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Restricted to the Paraíba do Sul Basin and adjacent areas in Brazil’s Atlantic Rainforest, Hoge’s Side-necked Turtle is severely threatened due to the destruction and fragmentation of its small range. Although currently listed by the IUCN as Endangered, it has been recommended for an updated Critically Endangered status due to population declines.
One of the last confirmed populations of Hoge’s Side-necked Turtle is found along a small portion of the Carangola River. This area has been declared a priority site by the Alliance for Zero Extinction (a coalition of international conservation nonprofits) due to its importance for the survival of the Hoge’s Side-necked Turtle.
Rainforest Trust is working with local Brazilian partner, Fundação Biodiversitas, to purchase 236 acres of land along the river that is critical habitat for the turtles. Securing this land as a private reserve will help recover Hoge’s Side-necked Turtle’s, and may be the best hope of saving the population from extinction.
We would like to thank the Turtle Survival Alliance and the Wildlife Conservation Society for assisting with the creation of the Hoge’s Side-necked Turtle Reserve.
Minas Gerais State, Brazil
Hoge’s Side-necked Turtle (EN)
Paraiba do Sul and Itapemirim River basin of southeast Brazil
Logging, agricultural expansion, illegal pet trade
Purchase 236 acres of land to create the Hoge’s Side-necked Turtle Reserve
Total Cost of Project
Price per Acre
As of yet, little is known about Hoge’s Side-necked Turtle. The species is endemic to the Paraíba do Sul and Itapemirim River Basins found in Brazil’s Atlantic Rainforest.
Considered a biodiversity hotspot, the Atlantic Forest harbors a range of biological diversity similar to the Amazon. More than 60% of all of Brazil’s threatened animal species call this forest home, including many endemic species. Over 6000 plant species, 263 amphibians, and 160 mammals, including 22 species of primates are found throughout the Atlantic Forest. More than 52% of the tree species and 92% of the amphibians in the Atlantic Forest are found nowhere else in the world. Today, Brazil’s Atlantic Rainforest is one of the most endangered biomes on Earth, with only 7% of the original forest remaining. As the vast majority of the Atlantic Forest has disappeared, much of its wildlife is highly endangered.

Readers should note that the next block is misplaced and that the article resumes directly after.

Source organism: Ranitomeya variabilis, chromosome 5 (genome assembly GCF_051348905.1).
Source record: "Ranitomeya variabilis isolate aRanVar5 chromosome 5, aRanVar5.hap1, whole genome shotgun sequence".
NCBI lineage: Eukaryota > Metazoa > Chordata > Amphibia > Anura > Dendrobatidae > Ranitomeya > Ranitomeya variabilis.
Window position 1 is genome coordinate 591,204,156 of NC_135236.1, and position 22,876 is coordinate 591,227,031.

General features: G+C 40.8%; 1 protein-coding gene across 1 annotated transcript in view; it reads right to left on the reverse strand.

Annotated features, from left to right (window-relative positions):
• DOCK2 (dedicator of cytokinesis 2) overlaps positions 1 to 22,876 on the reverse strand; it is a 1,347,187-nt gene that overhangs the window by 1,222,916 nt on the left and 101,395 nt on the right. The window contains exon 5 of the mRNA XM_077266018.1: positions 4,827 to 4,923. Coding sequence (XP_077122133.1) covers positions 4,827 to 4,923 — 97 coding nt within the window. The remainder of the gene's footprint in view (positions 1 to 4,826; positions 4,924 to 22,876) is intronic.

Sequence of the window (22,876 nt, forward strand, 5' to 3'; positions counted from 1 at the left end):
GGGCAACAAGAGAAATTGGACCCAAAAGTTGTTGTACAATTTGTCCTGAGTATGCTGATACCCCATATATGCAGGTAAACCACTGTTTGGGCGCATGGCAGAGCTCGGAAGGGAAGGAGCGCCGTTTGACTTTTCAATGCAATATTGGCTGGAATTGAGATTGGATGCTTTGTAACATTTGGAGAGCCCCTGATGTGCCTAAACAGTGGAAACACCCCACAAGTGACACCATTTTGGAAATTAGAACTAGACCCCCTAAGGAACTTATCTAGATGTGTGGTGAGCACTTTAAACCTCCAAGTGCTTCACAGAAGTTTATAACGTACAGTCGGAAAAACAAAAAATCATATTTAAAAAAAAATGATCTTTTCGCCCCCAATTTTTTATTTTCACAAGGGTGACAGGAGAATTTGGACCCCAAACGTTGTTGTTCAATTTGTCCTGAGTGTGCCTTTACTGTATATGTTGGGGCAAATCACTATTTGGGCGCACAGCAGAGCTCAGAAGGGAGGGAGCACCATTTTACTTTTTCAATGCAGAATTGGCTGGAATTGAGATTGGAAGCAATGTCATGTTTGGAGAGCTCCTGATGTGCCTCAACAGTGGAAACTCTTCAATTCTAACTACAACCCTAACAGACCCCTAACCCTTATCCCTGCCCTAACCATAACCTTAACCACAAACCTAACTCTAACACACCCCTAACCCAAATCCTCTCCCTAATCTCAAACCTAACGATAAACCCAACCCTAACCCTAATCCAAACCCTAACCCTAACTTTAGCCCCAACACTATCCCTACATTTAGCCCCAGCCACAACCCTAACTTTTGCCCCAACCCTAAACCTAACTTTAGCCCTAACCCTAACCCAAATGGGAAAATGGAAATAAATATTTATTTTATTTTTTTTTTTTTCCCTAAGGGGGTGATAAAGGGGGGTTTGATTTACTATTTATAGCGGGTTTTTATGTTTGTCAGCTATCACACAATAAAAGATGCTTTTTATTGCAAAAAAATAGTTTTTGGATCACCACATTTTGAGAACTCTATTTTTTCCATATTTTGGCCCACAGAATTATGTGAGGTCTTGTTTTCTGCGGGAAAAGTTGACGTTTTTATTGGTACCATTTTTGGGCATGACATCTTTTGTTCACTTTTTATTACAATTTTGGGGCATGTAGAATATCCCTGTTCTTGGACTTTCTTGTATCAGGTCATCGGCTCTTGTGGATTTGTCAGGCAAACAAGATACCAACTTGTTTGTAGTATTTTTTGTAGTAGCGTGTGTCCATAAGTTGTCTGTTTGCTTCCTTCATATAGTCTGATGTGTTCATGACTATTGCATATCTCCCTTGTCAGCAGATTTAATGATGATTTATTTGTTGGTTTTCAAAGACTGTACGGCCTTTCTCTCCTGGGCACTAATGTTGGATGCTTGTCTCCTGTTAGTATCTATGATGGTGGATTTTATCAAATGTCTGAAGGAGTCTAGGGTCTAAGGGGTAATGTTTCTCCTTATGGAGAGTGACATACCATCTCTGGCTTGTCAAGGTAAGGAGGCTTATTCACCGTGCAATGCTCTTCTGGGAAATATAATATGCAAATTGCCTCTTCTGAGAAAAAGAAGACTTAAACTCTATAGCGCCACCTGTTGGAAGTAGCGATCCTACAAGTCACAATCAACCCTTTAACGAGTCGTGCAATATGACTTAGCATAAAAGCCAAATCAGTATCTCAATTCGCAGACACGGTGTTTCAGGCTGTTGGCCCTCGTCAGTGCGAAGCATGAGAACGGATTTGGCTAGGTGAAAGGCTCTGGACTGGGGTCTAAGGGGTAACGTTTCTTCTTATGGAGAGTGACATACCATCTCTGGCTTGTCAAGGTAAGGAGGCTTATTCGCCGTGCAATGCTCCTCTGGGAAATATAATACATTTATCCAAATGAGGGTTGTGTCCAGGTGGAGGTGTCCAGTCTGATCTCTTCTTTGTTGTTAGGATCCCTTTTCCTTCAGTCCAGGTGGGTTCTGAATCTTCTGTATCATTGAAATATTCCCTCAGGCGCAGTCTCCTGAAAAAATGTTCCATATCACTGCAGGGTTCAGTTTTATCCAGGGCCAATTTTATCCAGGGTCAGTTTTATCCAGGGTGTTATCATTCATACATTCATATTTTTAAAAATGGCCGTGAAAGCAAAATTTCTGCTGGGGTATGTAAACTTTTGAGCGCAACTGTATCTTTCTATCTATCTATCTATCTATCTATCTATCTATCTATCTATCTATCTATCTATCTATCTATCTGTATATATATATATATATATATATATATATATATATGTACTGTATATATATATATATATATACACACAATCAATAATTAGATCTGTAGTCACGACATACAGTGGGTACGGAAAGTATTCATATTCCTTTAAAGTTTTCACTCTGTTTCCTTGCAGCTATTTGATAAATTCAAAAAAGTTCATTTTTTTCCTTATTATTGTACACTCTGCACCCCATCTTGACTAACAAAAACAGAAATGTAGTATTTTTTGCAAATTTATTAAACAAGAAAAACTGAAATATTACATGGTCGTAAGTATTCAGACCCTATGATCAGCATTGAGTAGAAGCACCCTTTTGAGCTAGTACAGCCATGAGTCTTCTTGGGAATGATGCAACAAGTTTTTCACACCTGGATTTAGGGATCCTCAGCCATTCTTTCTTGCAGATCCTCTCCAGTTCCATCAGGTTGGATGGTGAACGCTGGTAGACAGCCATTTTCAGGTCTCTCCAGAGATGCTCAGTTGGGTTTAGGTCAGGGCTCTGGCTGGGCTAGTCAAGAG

The majority of the remaining Atlantic Forest lies within the agricultural, industrial, and population centers of southeastern Brazil, along with 75% of the country’s human population. This region has been losing habitat to sugar and coffee plantations for hundreds of years and recently has been facing severe pressure from encroaching urbanization.
In the last 40 years a dramatic increase in people and growing industry have put greater demand on the main river and its tributaries as a source of water and energy. The rivers have been redirected and damned by hydroelectric plants in four locations. The river is now becoming the source of water for 12 million people, hundreds of industries, and vast expanses of irrigated fields.
A variety of rural communities are sprinkled along the Carangola River and its tributaries made up of fishermen, farmers, and rural landowners.
The Carangola River and its tributaries are an important source of livelihood for fishermen. However, declining catches have forced some fishermen to adopt unsustainable practices such as fishing during spawning season and in protected areas to support their families. These practices are carried out in an isolated manner, diminishing fish stocks and indiscriminately destroying other biota without regard for the survival and sustainability of the ecosystem as a whole.
Thanks to the generous support of our Board members and other supporters who cover all of our operating expenses, Rainforest Trust is able to allocate 100% of donations to conservation action. No board member receives financial benefit and our staff salaries are modest.
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